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Singapore in rethink on pensions investments


By: John Burton
Financial Times, July 16, 2002



Singapore yesterday proposed changes in its S$64bn (US$36bn) national pension system that could provide more business for fund managers and boost the stock market but at the cost of weakening property prices.

The state-led economic review committee, which was set up last year to study ways of restructuring the economy in the midst of Singapore's worst recession, said some pension savings should be shifted from property to financial investments to provide better returns.

Allowing fund managers and insurance companies greater access to the management of Central Provident Fund (CPF) money would help promote Singapore as a regional financial centre - a key government goal. But the panel did not provide further details on the proposal, such as how much of the CPF funds might be given to fund managers or guidelines on types of investments that would be permitted.

Although Singaporeans have been allowed since 1997 to invest some of their CPF funds in approved mutual funds, there has been a lukewarm response because of worries about the risks of financial investments.

Officials have expressed concerns that Singaporeans have been using too much of their CPF funds for buying property instead, which means little cash is left for retirement. Singapore has one of the world's highest home ownership ratios at 90 per cent. The panel recommended that a cap be placed on the withdrawal of pension money for home purchases over five years, which is likely to weaken further the struggling property market.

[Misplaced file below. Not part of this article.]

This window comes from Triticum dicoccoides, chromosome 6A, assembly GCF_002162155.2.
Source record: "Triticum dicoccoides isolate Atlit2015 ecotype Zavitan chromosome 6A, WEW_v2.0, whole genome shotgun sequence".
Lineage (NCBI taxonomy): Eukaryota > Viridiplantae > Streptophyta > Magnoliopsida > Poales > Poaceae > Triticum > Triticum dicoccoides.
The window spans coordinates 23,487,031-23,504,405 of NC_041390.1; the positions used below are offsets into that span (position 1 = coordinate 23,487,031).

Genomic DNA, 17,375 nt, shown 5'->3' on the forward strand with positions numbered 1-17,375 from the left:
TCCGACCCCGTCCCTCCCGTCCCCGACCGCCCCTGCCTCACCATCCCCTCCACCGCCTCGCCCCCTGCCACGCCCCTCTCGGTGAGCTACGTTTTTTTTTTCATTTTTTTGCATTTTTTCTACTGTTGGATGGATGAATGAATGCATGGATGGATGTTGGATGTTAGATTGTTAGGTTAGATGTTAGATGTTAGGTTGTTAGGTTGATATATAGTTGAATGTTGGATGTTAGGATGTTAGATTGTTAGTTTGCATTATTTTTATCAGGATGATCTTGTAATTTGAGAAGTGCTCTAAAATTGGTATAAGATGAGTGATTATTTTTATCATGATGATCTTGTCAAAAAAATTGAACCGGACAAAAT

"The government is trying to engineer a soft landing for property prices without causing a systematic shock," said Christopher Gee, research head at ING Financial Markets in Singapore. "The proposals are likely to kill off speculative demand."

The government has sought a fall in land prices to make Singapore more attractive for investments as it confronts increased competition from the rest of south-east Asia and China.

The recommendations were offered against the background of a wider debate over whether Singapore has an excessive savings rate, which at 52 per cent of gross domestic product is the highest in the world. Some economists argue that the money locked up in CPF and government fiscal reserves might be better used to develop entrepreneurial businesses and finance other investments in the state-dominated economy.

But the panel yesterday said the government had no intention of scaling back contributions to the CPF, which amount to 40 per cent of a worker's annual salary.

Daniel Lian, an economist at Morgan Stanley in Singapore, says the government wants to maintain a high savings policy in anticipation of a decline in pension and state reserves from 2015.

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